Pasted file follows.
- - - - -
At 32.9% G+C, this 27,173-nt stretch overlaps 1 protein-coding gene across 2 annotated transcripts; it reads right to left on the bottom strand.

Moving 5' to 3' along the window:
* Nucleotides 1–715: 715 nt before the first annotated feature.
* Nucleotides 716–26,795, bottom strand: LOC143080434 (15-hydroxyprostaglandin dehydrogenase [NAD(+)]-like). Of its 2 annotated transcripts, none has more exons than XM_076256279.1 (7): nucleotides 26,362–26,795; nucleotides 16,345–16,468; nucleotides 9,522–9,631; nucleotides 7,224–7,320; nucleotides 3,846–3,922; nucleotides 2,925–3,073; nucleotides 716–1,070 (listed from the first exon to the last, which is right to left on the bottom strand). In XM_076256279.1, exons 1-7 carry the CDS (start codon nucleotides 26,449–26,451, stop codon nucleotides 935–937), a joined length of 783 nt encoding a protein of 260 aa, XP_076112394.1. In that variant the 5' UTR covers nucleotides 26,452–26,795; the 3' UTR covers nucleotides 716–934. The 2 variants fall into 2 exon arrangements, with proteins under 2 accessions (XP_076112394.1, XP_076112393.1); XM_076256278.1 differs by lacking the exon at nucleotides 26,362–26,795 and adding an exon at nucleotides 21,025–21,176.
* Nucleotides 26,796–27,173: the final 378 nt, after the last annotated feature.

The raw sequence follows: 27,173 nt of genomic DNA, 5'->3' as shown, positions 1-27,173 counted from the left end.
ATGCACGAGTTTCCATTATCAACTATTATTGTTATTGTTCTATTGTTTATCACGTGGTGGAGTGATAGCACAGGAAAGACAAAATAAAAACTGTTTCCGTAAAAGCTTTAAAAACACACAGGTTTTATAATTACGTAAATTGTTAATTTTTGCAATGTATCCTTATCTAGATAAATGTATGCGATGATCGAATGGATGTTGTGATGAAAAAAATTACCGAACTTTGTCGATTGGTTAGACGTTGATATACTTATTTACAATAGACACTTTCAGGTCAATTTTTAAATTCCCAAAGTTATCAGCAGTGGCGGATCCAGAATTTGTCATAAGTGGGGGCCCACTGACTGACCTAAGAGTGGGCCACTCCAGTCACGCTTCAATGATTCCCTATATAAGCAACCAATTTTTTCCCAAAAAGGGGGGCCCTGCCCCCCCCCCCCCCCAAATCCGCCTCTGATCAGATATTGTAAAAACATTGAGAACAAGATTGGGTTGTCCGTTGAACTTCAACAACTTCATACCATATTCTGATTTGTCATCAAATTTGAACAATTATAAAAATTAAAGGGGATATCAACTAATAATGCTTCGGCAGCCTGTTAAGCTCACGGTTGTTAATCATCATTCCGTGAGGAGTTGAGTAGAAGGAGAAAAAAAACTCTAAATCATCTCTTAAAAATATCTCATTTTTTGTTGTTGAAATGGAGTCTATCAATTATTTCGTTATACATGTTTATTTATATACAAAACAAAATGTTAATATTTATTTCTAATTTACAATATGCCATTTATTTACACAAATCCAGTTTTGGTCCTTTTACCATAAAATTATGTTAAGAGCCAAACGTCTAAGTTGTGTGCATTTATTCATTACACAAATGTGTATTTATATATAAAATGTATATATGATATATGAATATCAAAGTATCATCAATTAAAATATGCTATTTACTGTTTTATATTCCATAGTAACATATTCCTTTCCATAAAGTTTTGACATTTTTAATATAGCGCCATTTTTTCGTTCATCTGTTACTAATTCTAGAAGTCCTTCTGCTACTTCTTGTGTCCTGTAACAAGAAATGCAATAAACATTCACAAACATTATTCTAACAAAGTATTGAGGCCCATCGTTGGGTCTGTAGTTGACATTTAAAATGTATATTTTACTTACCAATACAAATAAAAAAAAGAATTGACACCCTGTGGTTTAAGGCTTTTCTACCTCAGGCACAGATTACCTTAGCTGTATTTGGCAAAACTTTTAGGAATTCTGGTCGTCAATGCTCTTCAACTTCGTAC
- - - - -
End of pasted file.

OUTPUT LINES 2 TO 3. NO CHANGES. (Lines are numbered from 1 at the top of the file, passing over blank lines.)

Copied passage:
Moving 5' to 3' along the window:
* Nucleotides 1–715: 715 nt before the first annotated feature.